MCD Reunification: Cabinet Approves Delhi Civilian Mergers Bill | Latest news Delhi

NEW DELHI: The union’s cabinet on Tuesday approved a bill for the unification of Delhi’s three municipal enterprises, a decision likely to end the battle between the ruling Aam Aadmi Party (AAP) in the national capital and the Bharatiya Janata Party (BJP). ) in the center will strengthen.

The Delhi Municipal Corporation Bill (Amendment), 2022, is likely to be tabled in parliament next week, people familiar with the development said, adding that it could also be adopted during the ongoing budget session.

The decision comes 13 days after the State Election Commission (SEC), which was expected to declare the election schedule for the three civic bodies – the North Delhi Municipal Corporation, the South Delhi Municipal Corporation and the East Delhi Municipal Corporation, the dismissal of the last-minute announcement sitting a communication from the central government about its plans to merge the three.

AAP claimed that the BJP would lose the civilian polls, hence the decision to postpone the elections following the unification of the bodies. The party even ousted the Supreme Court last week, alleging “blatant interference” by the center in conducting Delhi municipal polls with “brazen influence” on the SEC.

However, the BJP has argued that trifurcated MCDs have had to deal with multiple issues over the years, such as non-payment of salary. safai karamcharis (sweepers), unequal distribution of property taxes between three civic agencies, inefficient management and growing losses, etc.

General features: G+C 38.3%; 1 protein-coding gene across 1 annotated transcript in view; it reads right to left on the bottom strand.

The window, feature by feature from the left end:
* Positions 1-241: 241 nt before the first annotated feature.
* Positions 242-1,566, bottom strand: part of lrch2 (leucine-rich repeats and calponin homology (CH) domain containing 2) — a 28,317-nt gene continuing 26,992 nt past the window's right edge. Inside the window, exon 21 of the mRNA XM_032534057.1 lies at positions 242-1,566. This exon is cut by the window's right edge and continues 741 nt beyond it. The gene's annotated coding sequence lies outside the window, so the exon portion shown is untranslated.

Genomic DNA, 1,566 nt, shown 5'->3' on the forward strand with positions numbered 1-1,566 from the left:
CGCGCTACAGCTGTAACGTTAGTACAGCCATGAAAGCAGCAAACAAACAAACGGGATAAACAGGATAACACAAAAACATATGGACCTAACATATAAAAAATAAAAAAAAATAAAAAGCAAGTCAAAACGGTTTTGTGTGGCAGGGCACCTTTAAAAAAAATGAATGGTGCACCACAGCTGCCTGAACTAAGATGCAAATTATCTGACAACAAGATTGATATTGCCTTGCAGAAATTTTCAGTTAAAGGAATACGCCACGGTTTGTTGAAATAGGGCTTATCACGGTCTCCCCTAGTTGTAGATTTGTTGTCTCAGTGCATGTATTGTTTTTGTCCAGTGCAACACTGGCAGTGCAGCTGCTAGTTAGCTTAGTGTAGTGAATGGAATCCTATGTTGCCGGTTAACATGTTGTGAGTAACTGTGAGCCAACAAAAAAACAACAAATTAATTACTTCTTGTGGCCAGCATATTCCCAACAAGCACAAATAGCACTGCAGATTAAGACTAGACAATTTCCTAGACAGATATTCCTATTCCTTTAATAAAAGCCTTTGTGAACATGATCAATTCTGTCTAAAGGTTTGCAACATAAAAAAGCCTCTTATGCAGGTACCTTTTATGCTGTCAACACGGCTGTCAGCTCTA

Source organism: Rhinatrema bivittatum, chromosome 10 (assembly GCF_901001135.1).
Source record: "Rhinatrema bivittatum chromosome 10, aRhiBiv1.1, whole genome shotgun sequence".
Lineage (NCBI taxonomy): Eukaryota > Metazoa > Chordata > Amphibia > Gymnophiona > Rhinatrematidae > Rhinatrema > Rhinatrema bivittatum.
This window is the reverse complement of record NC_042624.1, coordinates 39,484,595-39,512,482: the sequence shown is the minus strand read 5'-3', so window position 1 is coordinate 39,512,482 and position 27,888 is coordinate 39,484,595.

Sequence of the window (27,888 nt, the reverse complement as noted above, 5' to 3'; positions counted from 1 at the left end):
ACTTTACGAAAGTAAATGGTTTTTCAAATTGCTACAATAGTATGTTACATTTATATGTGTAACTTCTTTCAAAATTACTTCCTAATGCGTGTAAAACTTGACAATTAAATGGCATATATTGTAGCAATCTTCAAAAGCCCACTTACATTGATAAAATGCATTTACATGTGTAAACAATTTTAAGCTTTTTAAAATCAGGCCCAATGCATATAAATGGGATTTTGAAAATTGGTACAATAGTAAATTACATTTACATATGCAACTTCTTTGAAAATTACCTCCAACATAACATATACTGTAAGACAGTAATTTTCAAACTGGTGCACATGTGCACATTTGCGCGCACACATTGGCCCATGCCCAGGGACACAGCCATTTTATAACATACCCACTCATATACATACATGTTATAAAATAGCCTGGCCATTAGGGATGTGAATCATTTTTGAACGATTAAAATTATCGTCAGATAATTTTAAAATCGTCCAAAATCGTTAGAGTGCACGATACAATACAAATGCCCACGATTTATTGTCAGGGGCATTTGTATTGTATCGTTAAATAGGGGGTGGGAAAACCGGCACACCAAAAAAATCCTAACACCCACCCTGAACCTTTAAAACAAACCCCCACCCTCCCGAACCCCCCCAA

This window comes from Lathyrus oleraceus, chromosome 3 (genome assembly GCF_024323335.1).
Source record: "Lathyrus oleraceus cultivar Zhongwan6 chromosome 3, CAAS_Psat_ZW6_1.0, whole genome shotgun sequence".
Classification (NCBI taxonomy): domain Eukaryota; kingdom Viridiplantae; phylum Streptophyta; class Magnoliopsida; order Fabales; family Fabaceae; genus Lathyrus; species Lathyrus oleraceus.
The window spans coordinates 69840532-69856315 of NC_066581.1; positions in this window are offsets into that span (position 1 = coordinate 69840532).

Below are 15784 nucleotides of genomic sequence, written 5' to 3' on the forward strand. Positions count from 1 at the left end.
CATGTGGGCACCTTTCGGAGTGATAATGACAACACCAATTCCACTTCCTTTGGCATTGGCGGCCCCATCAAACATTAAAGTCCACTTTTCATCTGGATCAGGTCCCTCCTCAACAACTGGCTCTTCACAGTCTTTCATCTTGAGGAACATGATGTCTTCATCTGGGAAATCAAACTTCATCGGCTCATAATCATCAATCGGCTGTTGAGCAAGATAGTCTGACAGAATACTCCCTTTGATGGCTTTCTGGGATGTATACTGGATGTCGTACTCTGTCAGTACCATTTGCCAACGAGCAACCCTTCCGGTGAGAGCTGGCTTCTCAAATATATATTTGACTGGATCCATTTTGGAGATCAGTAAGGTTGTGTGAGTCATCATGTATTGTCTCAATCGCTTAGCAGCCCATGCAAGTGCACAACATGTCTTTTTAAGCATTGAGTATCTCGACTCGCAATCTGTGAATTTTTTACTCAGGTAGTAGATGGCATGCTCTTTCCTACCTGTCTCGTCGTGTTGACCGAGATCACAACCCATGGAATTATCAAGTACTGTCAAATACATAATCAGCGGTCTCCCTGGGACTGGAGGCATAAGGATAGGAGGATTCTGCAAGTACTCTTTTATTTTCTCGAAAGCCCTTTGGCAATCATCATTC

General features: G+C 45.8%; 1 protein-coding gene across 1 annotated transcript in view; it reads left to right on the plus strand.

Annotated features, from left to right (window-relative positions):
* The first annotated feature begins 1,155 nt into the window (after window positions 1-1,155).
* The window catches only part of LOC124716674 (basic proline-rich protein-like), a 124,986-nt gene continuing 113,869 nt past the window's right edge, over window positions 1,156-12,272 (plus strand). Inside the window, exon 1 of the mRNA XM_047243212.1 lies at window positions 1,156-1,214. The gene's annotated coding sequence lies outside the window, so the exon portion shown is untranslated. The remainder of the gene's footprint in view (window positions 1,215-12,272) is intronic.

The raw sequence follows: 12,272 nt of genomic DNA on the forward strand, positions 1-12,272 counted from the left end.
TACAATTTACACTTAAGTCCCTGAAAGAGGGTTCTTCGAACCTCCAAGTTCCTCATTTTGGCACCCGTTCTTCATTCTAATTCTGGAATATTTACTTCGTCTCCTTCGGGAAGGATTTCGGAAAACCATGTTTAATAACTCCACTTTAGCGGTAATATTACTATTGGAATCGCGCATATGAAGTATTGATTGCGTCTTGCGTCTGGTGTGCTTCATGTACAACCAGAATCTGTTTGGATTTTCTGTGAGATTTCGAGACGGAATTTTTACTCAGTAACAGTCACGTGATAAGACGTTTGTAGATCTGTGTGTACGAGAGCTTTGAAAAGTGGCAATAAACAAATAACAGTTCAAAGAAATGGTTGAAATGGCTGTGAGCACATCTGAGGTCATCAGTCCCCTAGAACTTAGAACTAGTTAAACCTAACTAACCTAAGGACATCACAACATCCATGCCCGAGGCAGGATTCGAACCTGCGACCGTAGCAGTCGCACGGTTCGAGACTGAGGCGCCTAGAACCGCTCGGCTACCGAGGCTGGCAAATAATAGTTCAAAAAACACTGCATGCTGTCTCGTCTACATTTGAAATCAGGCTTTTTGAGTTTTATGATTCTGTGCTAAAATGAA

In 2011, the government led by Sheila Dikshit proposed to Congress the trifurcation of the MCD for better efficiency. The Ministry of Home Affairs then approved the proposal in November 2011, after which the Delhi government convened a special assembly and adopted the Delhi Municipal Corporation bill (amendment) in December 2011.

The final notification for the trifurcation was issued in January 2012, giving North, South and East Delhi municipal agencies with 104 departments to the first two, and 64 to the last.

MCD was the second largest civilian body in the world after the Tokyo Metropolitan Area when it was trifurcated by the then congressional establishment. It was led by a commissioner, assisted by six additional commissioners, 22 directors and department heads, to oversee key functions such as education, engineering, sanitation, horticulture, among others.